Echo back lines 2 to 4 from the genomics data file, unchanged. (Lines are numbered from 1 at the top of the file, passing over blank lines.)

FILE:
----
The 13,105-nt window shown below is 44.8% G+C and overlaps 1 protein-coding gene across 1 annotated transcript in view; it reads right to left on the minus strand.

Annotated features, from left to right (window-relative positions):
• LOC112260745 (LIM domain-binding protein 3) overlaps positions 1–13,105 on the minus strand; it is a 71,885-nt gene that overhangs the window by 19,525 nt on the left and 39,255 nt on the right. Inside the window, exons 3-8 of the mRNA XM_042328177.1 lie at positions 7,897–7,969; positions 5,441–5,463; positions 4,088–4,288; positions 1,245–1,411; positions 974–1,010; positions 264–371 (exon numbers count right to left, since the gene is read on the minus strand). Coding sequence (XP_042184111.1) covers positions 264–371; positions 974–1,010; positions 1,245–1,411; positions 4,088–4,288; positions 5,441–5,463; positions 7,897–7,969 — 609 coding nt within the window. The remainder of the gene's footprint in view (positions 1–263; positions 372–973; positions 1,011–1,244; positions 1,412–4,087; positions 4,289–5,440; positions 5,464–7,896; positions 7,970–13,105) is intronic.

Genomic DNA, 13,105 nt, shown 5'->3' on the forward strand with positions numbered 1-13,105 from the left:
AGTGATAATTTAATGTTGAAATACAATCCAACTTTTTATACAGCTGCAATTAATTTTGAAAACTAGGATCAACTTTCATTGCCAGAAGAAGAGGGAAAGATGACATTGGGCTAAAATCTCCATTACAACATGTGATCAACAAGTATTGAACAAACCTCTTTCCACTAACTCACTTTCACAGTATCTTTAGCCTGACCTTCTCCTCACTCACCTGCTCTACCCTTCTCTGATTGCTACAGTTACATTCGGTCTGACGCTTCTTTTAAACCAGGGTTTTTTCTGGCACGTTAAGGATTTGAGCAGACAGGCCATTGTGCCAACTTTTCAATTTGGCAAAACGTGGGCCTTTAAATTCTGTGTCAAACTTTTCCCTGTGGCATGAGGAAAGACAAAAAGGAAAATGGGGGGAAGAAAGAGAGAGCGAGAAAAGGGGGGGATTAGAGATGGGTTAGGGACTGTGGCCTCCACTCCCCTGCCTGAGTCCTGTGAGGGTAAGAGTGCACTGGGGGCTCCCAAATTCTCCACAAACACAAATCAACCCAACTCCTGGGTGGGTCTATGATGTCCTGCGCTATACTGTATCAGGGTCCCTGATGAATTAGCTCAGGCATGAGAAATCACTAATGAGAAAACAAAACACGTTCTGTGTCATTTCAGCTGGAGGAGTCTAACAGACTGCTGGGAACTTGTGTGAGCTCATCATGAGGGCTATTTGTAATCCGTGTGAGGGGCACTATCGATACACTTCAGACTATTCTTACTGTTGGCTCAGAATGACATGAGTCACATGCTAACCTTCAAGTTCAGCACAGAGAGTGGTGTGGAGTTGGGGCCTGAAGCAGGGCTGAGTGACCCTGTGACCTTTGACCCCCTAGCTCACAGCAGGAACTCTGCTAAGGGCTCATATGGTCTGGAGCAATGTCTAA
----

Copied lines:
Annotated features, from left to right (window-relative positions):
• LOC112260745 (LIM domain-binding protein 3) overlaps positions 1–13,105 on the minus strand; it is a 71,885-nt gene that overhangs the window by 19,525 nt on the left and 39,255 nt on the right. Inside the window, exons 3-8 of the mRNA XM_042328177.1 lie at positions 7,897–7,969; positions 5,441–5,463; positions 4,088–4,288; positions 1,245–1,411; positions 974–1,010; positions 264–371 (exon numbers count right to left, since the gene is read on the minus strand). Coding sequence (XP_042184111.1) covers positions 264–371; positions 974–1,010; positions 1,245–1,411; positions 4,088–4,288; positions 5,441–5,463; positions 7,897–7,969 — 609 coding nt within the window. The remainder of the gene's footprint in view (positions 1–263; positions 372–973; positions 1,011–1,244; positions 1,412–4,087; positions 4,289–5,440; positions 5,464–7,896; positions 7,970–13,105) is intronic.

Genomic DNA, 13,105 nt, shown 5'->3' on the forward strand with positions numbered 1-13,105 from the left: